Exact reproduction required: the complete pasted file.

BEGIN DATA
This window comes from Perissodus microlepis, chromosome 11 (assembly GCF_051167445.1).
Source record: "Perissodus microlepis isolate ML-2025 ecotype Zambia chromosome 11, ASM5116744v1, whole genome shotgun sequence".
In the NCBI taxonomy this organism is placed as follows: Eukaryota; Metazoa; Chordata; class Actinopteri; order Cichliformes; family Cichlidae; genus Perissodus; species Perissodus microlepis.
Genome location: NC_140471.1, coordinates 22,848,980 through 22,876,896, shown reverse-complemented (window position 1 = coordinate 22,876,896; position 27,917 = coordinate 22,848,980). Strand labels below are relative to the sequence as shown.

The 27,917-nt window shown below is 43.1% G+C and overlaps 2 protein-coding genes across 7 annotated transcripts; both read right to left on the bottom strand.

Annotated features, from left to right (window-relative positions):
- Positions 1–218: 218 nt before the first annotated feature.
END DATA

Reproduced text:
This window comes from Perissodus microlepis, chromosome 11 (assembly GCF_051167445.1).
Source record: "Perissodus microlepis isolate ML-2025 ecotype Zambia chromosome 11, ASM5116744v1, whole genome shotgun sequence".
In the NCBI taxonomy this organism is placed as follows: Eukaryota; Metazoa; Chordata; class Actinopteri; order Cichliformes; family Cichlidae; genus Perissodus; species Perissodus microlepis.
Genome location: NC_140471.1, coordinates 22,848,980 through 22,876,896, shown reverse-complemented (window position 1 = coordinate 22,876,896; position 27,917 = coordinate 22,848,980). Strand labels below are relative to the sequence as shown.

The 27,917-nt window shown below is 43.1% G+C and overlaps 2 protein-coding genes across 7 annotated transcripts; both read right to left on the bottom strand.

Annotated features, from left to right (window-relative positions):
- Positions 1–218: 218 nt before the first annotated feature.